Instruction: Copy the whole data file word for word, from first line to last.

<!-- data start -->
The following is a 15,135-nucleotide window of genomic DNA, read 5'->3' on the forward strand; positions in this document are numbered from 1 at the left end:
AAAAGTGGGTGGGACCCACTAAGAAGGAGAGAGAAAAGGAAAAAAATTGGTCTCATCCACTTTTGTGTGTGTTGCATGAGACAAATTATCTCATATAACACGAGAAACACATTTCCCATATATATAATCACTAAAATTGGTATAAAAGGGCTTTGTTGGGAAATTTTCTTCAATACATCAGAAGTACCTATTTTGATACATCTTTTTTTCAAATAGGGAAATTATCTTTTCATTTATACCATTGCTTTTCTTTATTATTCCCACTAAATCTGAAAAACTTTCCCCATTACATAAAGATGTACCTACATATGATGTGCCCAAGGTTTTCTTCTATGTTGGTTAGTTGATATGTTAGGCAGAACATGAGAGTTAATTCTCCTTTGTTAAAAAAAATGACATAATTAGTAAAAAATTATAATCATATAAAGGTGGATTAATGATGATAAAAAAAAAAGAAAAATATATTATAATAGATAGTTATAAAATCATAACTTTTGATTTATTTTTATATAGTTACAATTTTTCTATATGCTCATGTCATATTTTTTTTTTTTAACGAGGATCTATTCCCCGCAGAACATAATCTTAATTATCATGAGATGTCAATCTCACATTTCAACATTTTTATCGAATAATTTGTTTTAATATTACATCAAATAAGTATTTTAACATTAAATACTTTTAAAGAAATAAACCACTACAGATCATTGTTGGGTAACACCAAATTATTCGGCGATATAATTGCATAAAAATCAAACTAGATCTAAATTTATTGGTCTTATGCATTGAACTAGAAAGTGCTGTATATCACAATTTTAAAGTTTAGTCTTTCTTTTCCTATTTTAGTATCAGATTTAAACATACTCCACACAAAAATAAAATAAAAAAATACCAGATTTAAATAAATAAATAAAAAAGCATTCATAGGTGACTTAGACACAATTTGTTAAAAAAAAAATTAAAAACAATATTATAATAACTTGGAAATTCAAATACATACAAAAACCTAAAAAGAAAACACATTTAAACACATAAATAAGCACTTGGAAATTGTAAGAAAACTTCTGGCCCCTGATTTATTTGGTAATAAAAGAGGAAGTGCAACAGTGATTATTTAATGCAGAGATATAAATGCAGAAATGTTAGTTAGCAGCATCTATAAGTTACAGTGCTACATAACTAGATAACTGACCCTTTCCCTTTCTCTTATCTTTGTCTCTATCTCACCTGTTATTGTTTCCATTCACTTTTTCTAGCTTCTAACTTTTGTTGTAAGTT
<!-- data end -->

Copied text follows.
The following is a 15,135-nucleotide window of genomic DNA, read 5'->3' on the forward strand; positions in this document are numbered from 1 at the left end:
AAAAGTGGGTGGGACCCACTAAGAAGGAGAGAGAAAAGGAAAAAAATTGGTCTCATCCACTTTTGTGTGTGTTGCATGAGACAAATTATCTCATATAACACGAGAAACACATTTCCCATATATATAATCACTAAAATTGGTATAAAAGGGCTTTGTTGGGAAATTTTCTTCAATACATCAGAAGTACCTATTTTGATACATCTTTTTTTCAAATAGGGAAATTATCTTTTCATTTATACCATTGCTTTTCTTTATTATTCCCACTAAATCTGAAAAACTTTCCCCATTACATAAAGATGTACCTACATATGATGTGCCCAAGGTTTTCTTCTATGTTGGTTAGTTGATATGTTAGGCAGAACATGAGAGTTAATTCTCCTTTGTTAAAAAAAATGACATAATTAGTAAAAAATTATAATCATATAAAGGTGGATTAATGATGATAAAAAAAAAAGAAAAATATATTATAATAGATAGTTATAAAATCATAACTTTTGATTTATTTTTATATAGTTACAATTTTTCTATATGCTCATGTCATATTTTTTTTTTTTAACGAGGATCTATTCCCCGCAGAACATAATCTTAATTATCATGAGATGTCAATCTCACATTTCAACATTTTTATCGAATAATTTGTTTTAATATTACATCAAATAAGTATTTTAACATTAAATACTTTTAAAGAAATAAACCACTACAGATCATTGTTGGGTAACACCAAATTATTCGGCGATATAATTGCATAAAAATCAAACTAGATCTAAATTTATTGGTCTTATGCATTGAACTAGAAAGTGCTGTATATCACAATTTTAAAGTTTAGTCTTTCTTTTCCTATTTTAGTATCAGATTTAAACATACTCCACACAAAAATAAAATAAAAAAATACCAGATTTAAATAAATAAATAAAAAAGCATTCATAGGTGACTTAGACACAATTTGTTAAAAAAAAAATTAAAAACAATATTATAATAACTTGGAAATTCAAATACATACAAAAACCTAAAAAGAAAACACATTTAAACACATAAATAAGCACTTGGAAATTGTAAGAAAACTTCTGGCCCCTGATTTATTTGGTAATAAAAGAGGAAGTGCAACAGTGATTATTTAATGCAGAGATATAAATGCAGAAATGTTAGTTAGCAGCATCTATAAGTTACAGTGCTACATAACTAGATAACTGACCCTTTCCCTTTCTCTTATCTTTGTCTCTATCTCACCTGTTATTGTTTCCATTCACTTTTTCTAGCTTCTAACTTTTGTTGTAAGTT